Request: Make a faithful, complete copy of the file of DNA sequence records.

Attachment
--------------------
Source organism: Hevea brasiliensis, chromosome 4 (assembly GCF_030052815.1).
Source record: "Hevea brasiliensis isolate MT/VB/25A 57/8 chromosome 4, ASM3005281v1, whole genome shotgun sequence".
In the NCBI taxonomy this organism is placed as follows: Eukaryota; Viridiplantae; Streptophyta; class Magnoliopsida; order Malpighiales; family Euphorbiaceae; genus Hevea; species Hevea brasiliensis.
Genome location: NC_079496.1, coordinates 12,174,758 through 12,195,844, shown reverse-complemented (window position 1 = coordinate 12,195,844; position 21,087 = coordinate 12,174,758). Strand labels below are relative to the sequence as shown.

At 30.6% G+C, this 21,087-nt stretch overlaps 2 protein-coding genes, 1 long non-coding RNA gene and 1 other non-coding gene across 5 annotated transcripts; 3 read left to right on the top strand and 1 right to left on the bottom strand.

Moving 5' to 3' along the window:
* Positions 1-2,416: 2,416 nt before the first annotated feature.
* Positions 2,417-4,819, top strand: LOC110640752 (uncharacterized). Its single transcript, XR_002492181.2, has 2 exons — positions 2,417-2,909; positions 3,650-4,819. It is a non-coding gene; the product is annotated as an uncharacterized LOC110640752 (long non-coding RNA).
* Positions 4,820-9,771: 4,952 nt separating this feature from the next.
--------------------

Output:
Source organism: Hevea brasiliensis, chromosome 4 (assembly GCF_030052815.1).
Source record: "Hevea brasiliensis isolate MT/VB/25A 57/8 chromosome 4, ASM3005281v1, whole genome shotgun sequence".
In the NCBI taxonomy this organism is placed as follows: Eukaryota; Viridiplantae; Streptophyta; class Magnoliopsida; order Malpighiales; family Euphorbiaceae; genus Hevea; species Hevea brasiliensis.
Genome location: NC_079496.1, coordinates 12,174,758 through 12,195,844, shown reverse-complemented (window position 1 = coordinate 12,195,844; position 21,087 = coordinate 12,174,758). Strand labels below are relative to the sequence as shown.

At 30.6% G+C, this 21,087-nt stretch overlaps 2 protein-coding genes, 1 long non-coding RNA gene and 1 other non-coding gene across 5 annotated transcripts; 3 read left to right on the top strand and 1 right to left on the bottom strand.

Moving 5' to 3' along the window:
* Positions 1-2,416: 2,416 nt before the first annotated feature.
* Positions 2,417-4,819, top strand: LOC110640752 (uncharacterized). Its single transcript, XR_002492181.2, has 2 exons — positions 2,417-2,909; positions 3,650-4,819. It is a non-coding gene; the product is annotated as an uncharacterized LOC110640752 (long non-coding RNA).
* Positions 4,820-9,771: 4,952 nt separating this feature from the next.